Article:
• This is actually a pretty common pattern! Multi-process is useful to separate concerns and development.

Priorities and quotas

  • Two priority bands: high and low for service and batch.
  • Higher priority jobs can preempt lower priority
  • High priority jobs cannot preempt each other (prevents cascading livelock situations)
  • Quotas are used for admission control. Users pay more for quota at higher priorities.
  • Also provide a “free” tier that runs at lowest priority, to encourage high utilization and backfill work.
  • This is a simple and easy to understand system!


  • Two phases to scheduling: finding feasible nodes, then scoring these nodes for final placement.
  • Feasibility is heavily determined by task constraints.
  • Scoring is mostly determined by system properties, like best-fit vs. worst-fit, job mix, failure domains, locality, etc.
  • Once final nodes are chosen, Borg will preempt to fit if necessary.
  • Typical scheduling time is around 25s, because of localizing dependencies. Downloading the binaries is 80% of this. This locality matters. Torrent and tree protocols are used to distribute binaries.


  • Centralization has not been an impossible performance bottleneck.
  • 10s of thousands of nodes, 10K tasks per minute scheduling rate.
  • Typical Borgmaster uses 10-14 cores and 50GB of RAM.
  • Architecture has become more and more multi-process over time, with reference to Omega and two-level scheduling.
  • Single master Borgmaster, but some responsibilities are still sharded: state updates from workers, read-only RPCs.
  • Some obvious optimizations: cache machine scores, compute feasibility once per task type, don’t attempt global optimality when making scheduling decisions.
  • Primary argument against bigger cells is isolation from operator errors and failure propagation. Architecture keeps scaling fine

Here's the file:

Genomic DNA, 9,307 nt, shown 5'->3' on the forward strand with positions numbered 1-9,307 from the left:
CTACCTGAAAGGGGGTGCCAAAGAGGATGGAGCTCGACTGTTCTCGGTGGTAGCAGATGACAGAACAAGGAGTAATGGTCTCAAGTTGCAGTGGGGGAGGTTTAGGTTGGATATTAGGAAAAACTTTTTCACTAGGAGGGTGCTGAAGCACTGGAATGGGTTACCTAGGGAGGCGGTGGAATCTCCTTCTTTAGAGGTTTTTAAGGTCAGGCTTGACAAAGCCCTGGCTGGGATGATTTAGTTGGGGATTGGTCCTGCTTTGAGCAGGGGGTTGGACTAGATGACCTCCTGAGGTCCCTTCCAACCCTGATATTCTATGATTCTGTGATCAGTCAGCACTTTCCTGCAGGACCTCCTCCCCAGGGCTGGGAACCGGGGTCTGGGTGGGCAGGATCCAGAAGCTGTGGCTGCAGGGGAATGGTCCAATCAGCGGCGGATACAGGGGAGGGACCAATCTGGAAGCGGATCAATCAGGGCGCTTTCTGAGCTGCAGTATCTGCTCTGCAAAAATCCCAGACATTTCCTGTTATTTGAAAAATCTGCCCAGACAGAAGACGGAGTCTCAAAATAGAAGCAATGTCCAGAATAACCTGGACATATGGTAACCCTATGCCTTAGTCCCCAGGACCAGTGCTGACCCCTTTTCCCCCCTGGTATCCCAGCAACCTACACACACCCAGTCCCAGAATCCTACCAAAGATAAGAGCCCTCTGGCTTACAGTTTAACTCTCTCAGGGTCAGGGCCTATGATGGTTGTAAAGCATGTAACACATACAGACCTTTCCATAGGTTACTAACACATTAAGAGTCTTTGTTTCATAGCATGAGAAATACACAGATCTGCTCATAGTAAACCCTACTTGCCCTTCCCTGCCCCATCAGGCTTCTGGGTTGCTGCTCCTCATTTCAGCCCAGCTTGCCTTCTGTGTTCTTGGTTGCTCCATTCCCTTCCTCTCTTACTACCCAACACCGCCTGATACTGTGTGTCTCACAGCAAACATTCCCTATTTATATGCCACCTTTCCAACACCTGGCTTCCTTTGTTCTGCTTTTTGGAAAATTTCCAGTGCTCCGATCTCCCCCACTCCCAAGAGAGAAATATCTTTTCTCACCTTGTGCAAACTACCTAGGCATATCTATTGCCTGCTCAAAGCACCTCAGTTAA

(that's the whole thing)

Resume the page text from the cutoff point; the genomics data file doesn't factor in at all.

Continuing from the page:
• Their primary metric was cell compaction, or the smallest cluster that can still fit a set of tasks. Essentially box packing.
  • Big gains from the following: not segregating workloads or users, having big shared clusters, fine-grained resource requests.
  • Optimistic overcommit on a per-Borglet basis. Borglets do resource estimation, and backfill non-prod work. If the estimation is incorrect, kill off the non-prod work. Memory is the inelastic resource.
  • Sharing does not drastically affect CPI (CPU interference), but I wonder about the effect on storage.

Lessons learned

The issues listed here are pretty much fixed in Kubernetes, their public, open-source container scheduler.


  • Would be nice to schedule multi-job workflows rather than single joba, for tracking and management. This also requires more flexible ways of referring to components of a workflow. This is solved by attaching arbitrary key-value pairs to each task and allowing users to query against them.
  • One IP per machine. This leads to port conflicts on a single machine and complicates binding and service discovery. This is solved by Linux namespaces, IPv6, SDN.